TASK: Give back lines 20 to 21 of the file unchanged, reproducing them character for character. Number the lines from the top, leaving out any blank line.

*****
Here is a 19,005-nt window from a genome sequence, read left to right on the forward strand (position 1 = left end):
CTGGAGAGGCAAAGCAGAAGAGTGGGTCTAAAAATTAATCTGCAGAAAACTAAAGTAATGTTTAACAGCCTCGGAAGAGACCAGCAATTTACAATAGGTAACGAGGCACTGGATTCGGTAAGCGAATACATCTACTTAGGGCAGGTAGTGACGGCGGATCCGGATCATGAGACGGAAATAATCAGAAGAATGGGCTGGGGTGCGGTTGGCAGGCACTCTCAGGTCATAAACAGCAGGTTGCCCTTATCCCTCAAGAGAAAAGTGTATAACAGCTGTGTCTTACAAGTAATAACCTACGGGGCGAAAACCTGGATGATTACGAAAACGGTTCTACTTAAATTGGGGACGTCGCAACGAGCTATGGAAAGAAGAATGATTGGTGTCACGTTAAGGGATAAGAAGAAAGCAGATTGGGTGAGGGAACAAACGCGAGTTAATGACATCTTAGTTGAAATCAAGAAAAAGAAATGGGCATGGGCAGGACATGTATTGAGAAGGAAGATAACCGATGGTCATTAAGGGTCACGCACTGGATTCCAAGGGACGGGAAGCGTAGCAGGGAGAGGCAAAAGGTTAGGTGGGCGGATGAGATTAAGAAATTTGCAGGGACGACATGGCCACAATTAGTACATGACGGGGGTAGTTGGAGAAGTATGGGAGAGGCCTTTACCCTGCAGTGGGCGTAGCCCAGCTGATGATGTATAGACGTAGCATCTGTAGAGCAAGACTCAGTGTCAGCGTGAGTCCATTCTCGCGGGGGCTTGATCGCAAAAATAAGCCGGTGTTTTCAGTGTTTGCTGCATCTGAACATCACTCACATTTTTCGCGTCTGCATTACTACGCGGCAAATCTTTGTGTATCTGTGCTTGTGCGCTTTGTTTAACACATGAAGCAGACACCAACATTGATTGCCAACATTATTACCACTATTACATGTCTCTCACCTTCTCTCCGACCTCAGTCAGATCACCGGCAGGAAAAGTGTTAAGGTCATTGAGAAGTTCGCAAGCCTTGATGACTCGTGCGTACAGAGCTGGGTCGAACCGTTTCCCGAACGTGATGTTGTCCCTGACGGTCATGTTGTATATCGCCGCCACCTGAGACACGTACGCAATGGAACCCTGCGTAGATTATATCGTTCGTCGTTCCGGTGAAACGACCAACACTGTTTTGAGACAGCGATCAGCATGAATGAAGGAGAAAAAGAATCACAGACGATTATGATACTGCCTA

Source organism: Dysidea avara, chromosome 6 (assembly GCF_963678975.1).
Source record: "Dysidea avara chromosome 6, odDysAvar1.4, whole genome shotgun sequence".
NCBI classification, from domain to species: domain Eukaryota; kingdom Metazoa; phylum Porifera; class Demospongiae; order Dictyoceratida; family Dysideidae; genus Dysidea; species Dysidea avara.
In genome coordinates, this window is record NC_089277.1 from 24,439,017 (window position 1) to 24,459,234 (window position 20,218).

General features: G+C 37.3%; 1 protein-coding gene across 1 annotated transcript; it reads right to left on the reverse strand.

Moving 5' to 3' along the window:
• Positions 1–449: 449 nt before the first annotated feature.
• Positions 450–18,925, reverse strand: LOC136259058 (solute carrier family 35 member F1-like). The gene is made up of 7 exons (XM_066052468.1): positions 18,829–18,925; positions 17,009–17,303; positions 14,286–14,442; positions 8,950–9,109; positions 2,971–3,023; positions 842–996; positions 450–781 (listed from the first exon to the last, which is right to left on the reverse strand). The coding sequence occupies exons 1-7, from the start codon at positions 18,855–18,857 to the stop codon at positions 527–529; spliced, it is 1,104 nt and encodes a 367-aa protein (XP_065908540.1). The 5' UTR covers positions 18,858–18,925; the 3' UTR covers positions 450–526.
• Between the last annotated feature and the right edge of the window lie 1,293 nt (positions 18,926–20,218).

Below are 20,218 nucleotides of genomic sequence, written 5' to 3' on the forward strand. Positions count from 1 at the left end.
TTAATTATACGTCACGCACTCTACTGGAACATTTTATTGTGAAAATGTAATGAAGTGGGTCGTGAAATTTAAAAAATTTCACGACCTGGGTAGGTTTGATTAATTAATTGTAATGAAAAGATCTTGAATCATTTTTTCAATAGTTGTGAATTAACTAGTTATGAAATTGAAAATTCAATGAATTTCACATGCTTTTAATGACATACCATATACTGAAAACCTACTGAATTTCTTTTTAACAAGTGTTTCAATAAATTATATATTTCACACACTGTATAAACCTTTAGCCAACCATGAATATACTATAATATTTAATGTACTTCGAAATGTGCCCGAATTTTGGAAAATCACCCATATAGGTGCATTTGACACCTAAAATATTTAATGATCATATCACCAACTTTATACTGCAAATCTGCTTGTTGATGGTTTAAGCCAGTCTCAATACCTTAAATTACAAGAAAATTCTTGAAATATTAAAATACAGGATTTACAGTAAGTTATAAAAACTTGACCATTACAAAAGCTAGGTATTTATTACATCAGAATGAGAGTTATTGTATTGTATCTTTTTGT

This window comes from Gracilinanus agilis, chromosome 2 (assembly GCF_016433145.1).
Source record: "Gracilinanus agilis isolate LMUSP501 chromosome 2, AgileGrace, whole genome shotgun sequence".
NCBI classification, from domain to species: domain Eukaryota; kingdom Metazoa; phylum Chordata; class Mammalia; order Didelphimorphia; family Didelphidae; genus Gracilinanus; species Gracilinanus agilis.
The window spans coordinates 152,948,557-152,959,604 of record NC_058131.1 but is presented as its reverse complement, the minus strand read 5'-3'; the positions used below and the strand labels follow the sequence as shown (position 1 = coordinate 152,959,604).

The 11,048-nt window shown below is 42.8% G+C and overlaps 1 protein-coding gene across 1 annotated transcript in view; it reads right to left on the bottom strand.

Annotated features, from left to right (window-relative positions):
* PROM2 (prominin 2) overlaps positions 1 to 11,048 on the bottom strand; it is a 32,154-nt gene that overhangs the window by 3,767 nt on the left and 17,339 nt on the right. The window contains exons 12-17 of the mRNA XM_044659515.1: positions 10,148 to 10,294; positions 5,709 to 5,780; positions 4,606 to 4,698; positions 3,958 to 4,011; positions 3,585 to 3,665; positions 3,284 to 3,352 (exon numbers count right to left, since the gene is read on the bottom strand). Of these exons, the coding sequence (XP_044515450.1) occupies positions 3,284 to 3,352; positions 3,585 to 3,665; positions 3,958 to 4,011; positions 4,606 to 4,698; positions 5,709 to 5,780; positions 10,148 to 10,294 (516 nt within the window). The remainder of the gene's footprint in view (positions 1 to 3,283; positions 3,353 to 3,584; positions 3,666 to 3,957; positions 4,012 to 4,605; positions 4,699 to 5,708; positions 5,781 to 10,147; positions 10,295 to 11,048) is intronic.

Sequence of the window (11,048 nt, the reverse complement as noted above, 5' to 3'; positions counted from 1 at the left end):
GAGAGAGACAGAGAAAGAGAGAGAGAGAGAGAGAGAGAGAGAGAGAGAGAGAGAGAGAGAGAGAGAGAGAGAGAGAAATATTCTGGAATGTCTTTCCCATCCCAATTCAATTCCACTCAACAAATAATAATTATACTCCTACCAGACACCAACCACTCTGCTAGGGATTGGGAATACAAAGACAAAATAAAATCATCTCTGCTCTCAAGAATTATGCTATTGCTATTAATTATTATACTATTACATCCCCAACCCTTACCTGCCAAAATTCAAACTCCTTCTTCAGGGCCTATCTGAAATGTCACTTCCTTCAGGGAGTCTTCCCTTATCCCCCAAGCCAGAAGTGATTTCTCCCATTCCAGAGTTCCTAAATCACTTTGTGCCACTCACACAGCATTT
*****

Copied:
* PROM2 (prominin 2) overlaps positions 1 to 11,048 on the bottom strand; it is a 32,154-nt gene that overhangs the window by 3,767 nt on the left and 17,339 nt on the right. The window contains exons 12-17 of the mRNA XM_044659515.1: positions 10,148 to 10,294; positions 5,709 to 5,780; positions 4,606 to 4,698; positions 3,958 to 4,011; positions 3,585 to 3,665; positions 3,284 to 3,352 (exon numbers count right to left, since the gene is read on the bottom strand). Of these exons, the coding sequence (XP_044515450.1) occupies positions 3,284 to 3,352; positions 3,585 to 3,665; positions 3,958 to 4,011; positions 4,606 to 4,698; positions 5,709 to 5,780; positions 10,148 to 10,294 (516 nt within the window). The remainder of the gene's footprint in view (positions 1 to 3,283; positions 3,353 to 3,584; positions 3,666 to 3,957; positions 4,012 to 4,605; positions 4,699 to 5,708; positions 5,781 to 10,147; positions 10,295 to 11,048) is intronic.

Sequence of the window (11,048 nt, the reverse complement as noted above, 5' to 3'; positions counted from 1 at the left end):